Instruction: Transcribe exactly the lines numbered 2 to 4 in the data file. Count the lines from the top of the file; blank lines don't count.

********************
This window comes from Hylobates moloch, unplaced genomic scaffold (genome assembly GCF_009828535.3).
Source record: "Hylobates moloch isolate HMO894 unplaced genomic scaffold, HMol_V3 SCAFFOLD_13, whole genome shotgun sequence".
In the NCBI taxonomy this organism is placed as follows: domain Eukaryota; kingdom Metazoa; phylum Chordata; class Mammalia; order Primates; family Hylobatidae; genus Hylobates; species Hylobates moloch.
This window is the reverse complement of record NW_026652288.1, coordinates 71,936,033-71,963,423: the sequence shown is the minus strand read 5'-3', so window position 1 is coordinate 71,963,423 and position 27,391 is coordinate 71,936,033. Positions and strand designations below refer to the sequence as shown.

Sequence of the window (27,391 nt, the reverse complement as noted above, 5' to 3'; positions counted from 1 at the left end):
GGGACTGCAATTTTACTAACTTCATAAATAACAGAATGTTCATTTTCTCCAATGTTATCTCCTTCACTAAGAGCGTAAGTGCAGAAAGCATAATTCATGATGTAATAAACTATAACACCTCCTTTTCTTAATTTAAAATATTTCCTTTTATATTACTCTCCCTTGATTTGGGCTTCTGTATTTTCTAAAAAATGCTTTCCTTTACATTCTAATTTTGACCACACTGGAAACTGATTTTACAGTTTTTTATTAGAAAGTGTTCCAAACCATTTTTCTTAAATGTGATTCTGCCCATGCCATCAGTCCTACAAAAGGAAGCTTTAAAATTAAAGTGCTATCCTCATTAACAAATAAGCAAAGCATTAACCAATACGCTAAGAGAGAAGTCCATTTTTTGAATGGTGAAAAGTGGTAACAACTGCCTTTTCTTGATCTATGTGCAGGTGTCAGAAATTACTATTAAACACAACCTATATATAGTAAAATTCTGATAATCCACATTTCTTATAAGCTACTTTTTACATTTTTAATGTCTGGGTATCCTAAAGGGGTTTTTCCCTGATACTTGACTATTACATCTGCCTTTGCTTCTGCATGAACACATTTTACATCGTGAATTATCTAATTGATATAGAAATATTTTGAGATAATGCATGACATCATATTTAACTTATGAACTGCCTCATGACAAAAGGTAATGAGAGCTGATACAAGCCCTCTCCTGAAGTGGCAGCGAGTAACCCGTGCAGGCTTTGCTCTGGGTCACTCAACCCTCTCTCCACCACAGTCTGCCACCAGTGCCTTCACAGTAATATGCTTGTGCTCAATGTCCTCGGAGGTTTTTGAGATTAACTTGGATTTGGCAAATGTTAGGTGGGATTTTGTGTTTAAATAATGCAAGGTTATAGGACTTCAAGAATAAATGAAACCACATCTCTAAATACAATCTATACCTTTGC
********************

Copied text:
Source record: "Hylobates moloch isolate HMO894 unplaced genomic scaffold, HMol_V3 SCAFFOLD_13, whole genome shotgun sequence".
In the NCBI taxonomy this organism is placed as follows: domain Eukaryota; kingdom Metazoa; phylum Chordata; class Mammalia; order Primates; family Hylobatidae; genus Hylobates; species Hylobates moloch.
This window is the reverse complement of record NW_026652288.1, coordinates 71,936,033-71,963,423: the sequence shown is the minus strand read 5'-3', so window position 1 is coordinate 71,963,423 and position 27,391 is coordinate 71,936,033. Positions and strand designations below refer to the sequence as shown.